The ornamental front yard became more common in Village households in the 1830s. This one includes a circular garden, decorative plantings, and a small area of grassy lawn.
The back part of the yard is for work and storage. It includes a barn, outbuildings, and a space for outdoor tasks like laundry.
· Take a Look Around ·
Children's Garden The design for this circular flower garden for children is taken from The Young Florist (1833) by Joseph Breck. Ornamental gardening was becoming increasingly popular in the 1830s.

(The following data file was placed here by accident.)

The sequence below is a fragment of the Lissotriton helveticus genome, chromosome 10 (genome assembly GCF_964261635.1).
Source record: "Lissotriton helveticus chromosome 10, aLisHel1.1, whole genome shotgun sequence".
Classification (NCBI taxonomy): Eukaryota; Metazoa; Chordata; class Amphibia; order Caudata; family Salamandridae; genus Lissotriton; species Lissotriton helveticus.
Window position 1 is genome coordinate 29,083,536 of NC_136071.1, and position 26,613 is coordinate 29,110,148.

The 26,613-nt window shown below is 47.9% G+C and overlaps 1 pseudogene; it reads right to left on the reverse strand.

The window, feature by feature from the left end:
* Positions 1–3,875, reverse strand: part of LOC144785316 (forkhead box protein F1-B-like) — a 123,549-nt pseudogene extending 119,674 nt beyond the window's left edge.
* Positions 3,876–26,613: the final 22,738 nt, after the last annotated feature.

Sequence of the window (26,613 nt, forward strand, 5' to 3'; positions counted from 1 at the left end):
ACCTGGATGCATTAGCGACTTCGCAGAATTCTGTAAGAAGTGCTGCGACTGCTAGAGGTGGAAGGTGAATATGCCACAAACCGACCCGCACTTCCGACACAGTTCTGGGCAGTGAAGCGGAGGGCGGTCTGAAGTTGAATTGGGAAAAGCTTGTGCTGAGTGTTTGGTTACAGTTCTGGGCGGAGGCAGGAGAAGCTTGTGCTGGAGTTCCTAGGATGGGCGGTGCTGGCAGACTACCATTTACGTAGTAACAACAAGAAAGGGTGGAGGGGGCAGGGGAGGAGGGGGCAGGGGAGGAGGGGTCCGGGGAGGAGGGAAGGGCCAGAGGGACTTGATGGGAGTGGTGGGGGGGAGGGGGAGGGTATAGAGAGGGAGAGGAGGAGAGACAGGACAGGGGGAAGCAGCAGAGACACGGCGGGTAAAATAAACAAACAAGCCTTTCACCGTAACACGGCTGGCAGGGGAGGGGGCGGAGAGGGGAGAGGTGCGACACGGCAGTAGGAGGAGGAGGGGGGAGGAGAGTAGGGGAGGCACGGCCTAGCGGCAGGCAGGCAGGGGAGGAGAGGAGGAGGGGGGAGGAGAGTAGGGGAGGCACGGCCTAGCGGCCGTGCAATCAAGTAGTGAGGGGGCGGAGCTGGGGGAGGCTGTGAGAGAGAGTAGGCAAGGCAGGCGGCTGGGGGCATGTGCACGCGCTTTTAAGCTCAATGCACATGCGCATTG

Barn A center village family might have kept a cow, a horse, hay to feed them, and vehicles in a barn. We use this one to store and display our collection of agricultural tools.
Shed Most of this building is a woodshed, to store a family's firewood and keep it dry. On one side is a privy or "necessary," usually called an outhouse today. It is built into an embankment, making it easier to periodically clean it out.
Corn Barn This small building from Scituate, Rhode Island is perched atop stones to keep out rats and mice, and provide better ventilation for the corn stored inside.
Laundry A firepit with a kettle and some tubs, scrub board and a clotheslines were the washer/dryer of early American homes. (ABOVE)